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A bit about me 

Having grown up in rural Australia, wide-open spaces and wilderness have always appealed. I have been lucky enough to have worked and travelled in various parts of the world, but I never seem to be able to get enough of Africa.

My very first safari was to Kenya’s Masai Mara. Although a rather rough and tumble journey and a very basic makeshift campsite, I was completely taken, and continue to love exploring any and every part of this amazing continent.

My favourite place

I can never get enough of safari, and Botswana has such a diverse range of environments in which to do so. From the beautiful wet and lush areas of the Okavango Delta, the northern more seasonal concessions surrounding the Selinda Spillway, the arid semi desert landscapes of the Central Kalahari Game Reserve and the incredible salt pans of the Makgadikgadi.

The game viewing is phenomenal, with different species depending on the environment. Guest numbers in the private concessions are controlled which means that in general there is not much ‘people’ viewing, just lots of game viewing!

My favourite hotel

Selinda Explorers Camp in the Selinda region of northern Botswana – rustic luxury at its best.

It is situated in an area which is teeming with game, particularly during high season. The camp itself is beautiful and reminiscent of a bygone era with traditional canvas style tents, vintage leather packing trunks, brass basins and bucket showers. And if food is important, the meals here are some of the best I’ve had on safari. With just four tents this is true Botswana exclusivity!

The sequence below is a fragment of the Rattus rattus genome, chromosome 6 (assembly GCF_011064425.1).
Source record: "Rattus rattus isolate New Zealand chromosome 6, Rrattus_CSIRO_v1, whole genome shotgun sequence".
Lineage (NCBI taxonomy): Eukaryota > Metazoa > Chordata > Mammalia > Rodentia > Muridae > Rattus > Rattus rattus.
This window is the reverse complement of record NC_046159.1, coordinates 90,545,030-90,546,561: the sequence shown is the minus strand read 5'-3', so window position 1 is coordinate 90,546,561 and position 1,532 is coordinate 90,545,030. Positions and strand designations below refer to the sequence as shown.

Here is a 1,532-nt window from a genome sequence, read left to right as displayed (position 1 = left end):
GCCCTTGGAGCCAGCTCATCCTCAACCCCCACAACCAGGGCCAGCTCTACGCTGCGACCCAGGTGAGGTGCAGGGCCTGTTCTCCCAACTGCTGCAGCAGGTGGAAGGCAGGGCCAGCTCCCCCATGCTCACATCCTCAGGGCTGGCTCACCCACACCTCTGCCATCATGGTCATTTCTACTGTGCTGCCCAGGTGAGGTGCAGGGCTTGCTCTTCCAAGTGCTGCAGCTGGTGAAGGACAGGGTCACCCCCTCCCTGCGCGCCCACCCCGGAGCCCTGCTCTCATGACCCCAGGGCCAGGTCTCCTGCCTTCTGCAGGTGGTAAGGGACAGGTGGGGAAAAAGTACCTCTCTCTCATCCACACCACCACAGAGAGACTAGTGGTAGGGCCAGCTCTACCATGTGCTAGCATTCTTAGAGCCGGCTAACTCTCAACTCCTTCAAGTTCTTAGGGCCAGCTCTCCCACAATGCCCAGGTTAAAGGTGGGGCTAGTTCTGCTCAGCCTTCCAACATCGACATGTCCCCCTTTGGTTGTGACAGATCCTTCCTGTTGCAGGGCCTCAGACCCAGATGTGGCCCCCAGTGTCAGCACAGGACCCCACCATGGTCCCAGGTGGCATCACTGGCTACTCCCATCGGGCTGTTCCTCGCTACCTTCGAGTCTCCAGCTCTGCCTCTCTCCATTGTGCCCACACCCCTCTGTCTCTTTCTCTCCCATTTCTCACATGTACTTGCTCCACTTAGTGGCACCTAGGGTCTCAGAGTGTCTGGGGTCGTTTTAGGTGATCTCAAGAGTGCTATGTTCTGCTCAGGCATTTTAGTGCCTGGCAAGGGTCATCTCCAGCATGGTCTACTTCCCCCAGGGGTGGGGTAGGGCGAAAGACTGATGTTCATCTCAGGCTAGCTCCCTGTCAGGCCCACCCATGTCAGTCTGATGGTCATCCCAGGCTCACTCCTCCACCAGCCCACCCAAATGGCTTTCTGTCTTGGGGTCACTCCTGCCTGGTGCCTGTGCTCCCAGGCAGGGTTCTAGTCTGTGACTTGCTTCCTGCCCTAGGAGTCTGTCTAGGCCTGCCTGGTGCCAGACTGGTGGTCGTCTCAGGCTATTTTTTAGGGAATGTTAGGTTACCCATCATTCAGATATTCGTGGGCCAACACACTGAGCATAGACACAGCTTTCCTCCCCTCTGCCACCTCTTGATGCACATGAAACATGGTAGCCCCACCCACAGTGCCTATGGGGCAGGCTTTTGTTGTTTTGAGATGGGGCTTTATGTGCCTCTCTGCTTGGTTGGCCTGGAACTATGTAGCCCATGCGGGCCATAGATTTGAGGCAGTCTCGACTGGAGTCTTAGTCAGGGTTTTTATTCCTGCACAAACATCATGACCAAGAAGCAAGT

My most memorable experience

When our vehicle got stuck in some very dry loose sand on a game drive in Zimbabwe’s Hwange National Park. While we were searching for logs to put under the wheels, an entire pack of wild dog appeared from the bush. We all froze but they barely glanced sideways at us and trotted on through just a few feet from where I was standing. Amazing!

My top tips

  • Travel to Botswana in early November. So long as you don’t mind it being hot, the drop from peak to green season prices means great savings, and at the same time you will hopefully benefit from dry season game viewing before the rains arrive.
  • While the Northern circuit in Ethiopia tends to be the most popular route, try if possible to get to places in the south. The Bale Mountain National Park, for example, is superb with good chances of seeing the Ethiopian wolf on the Sanetti Plateau and in the beautiful Harenna Forest.
  • Even if you’re not an avid birder, try to spend at least a couple of nights in one of Botswana’s more watery camps. You’re unlikely to see the big game, but floating down the waterways in a mekoro will give you a real feel for the Okavango Delta. The local guides are also fantastic at identifying the lesser known flora and fauna, which can often be overlooked in areas where big game is the draw.
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